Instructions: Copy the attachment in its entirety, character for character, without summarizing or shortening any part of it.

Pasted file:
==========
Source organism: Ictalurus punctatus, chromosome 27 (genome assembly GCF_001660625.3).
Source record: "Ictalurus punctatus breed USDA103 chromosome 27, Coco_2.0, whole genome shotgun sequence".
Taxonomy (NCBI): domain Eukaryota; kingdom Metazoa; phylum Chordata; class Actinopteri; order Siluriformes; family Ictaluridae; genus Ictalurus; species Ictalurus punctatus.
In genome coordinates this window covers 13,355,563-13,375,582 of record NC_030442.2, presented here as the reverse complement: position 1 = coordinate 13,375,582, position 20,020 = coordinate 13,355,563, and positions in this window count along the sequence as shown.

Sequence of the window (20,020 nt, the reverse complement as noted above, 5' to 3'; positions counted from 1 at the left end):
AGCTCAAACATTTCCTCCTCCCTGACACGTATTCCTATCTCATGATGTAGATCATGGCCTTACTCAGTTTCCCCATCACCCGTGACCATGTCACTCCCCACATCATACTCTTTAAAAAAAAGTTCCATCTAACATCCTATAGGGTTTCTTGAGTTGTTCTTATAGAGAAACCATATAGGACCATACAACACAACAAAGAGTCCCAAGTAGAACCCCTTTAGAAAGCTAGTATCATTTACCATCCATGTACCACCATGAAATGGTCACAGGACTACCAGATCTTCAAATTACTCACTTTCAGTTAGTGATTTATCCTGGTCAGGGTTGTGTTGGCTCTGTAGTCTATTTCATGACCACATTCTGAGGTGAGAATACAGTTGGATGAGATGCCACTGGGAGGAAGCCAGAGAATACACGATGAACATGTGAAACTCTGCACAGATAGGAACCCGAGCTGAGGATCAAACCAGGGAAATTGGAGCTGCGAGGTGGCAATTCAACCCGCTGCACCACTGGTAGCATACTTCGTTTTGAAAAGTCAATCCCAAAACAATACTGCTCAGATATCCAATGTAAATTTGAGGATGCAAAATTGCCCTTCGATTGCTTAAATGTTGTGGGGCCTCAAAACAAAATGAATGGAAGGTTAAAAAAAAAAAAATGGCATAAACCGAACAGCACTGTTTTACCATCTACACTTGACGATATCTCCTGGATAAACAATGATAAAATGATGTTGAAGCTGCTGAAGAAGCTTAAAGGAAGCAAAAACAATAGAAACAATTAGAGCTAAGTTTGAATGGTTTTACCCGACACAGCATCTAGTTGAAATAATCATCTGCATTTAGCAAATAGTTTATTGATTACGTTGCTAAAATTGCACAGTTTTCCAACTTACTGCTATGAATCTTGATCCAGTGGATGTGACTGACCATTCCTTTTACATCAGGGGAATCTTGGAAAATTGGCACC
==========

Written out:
Source organism: Ictalurus punctatus, chromosome 27 (genome assembly GCF_001660625.3).
Source record: "Ictalurus punctatus breed USDA103 chromosome 27, Coco_2.0, whole genome shotgun sequence".
Taxonomy (NCBI): domain Eukaryota; kingdom Metazoa; phylum Chordata; class Actinopteri; order Siluriformes; family Ictaluridae; genus Ictalurus; species Ictalurus punctatus.
In genome coordinates this window covers 13,355,563-13,375,582 of record NC_030442.2, presented here as the reverse complement: position 1 = coordinate 13,375,582, position 20,020 = coordinate 13,355,563, and positions in this window count along the sequence as shown.

Sequence of the window (20,020 nt, the reverse complement as noted above, 5' to 3'; positions counted from 1 at the left end):
AGCTCAAACATTTCCTCCTCCCTGACACGTATTCCTATCTCATGATGTAGATCATGGCCTTACTCAGTTTCCCCATCACCCGTGACCATGTCACTCCCCACATCATACTCTTTAAAAAAAAGTTCCATCTAACATCCTATAGGGTTTCTTGAGTTGTTCTTATAGAGAAACCATATAGGACCATACAACACAACAAAGAGTCCCAAGTAGAACCCCTTTAGAAAGCTAGTATCATTTACCATCCATGTACCACCATGAAATGGTCACAGGACTACCAGATCTTCAAATTACTCACTTTCAGTTAGTGATTTATCCTGGTCAGGGTTGTGTTGGCTCTGTAGTCTATTTCATGACCACATTCTGAGGTGAGAATACAGTTGGATGAGATGCCACTGGGAGGAAGCCAGAGAATACACGATGAACATGTGAAACTCTGCACAGATAGGAACCCGAGCTGAGGATCAAACCAGGGAAATTGGAGCTGCGAGGTGGCAATTCAACCCGCTGCACCACTGGTAGCATACTTCGTTTTGAAAAGTCAATCCCAAAACAATACTGCTCAGATATCCAATGTAAATTTGAGGATGCAAAATTGCCCTTCGATTGCTTAAATGTTGTGGGGCCTCAAAACAAAATGAATGGAAGGTTAAAAAAAAAAAAATGGCATAAACCGAACAGCACTGTTTTACCATCTACACTTGACGATATCTCCTGGATAAACAATGATAAAATGATGTTGAAGCTGCTGAAGAAGCTTAAAGGAAGCAAAAACAATAGAAACAATTAGAGCTAAGTTTGAATGGTTTTACCCGACACAGCATCTAGTTGAAATAATCATCTGCATTTAGCAAATAGTTTATTGATTACGTTGCTAAAATTGCACAGTTTTCCAACTTACTGCTATGAATCTTGATCCAGTGGATGTGACTGACCATTCCTTTTACATCAGGGGAATCTTGGAAAATTGGCACC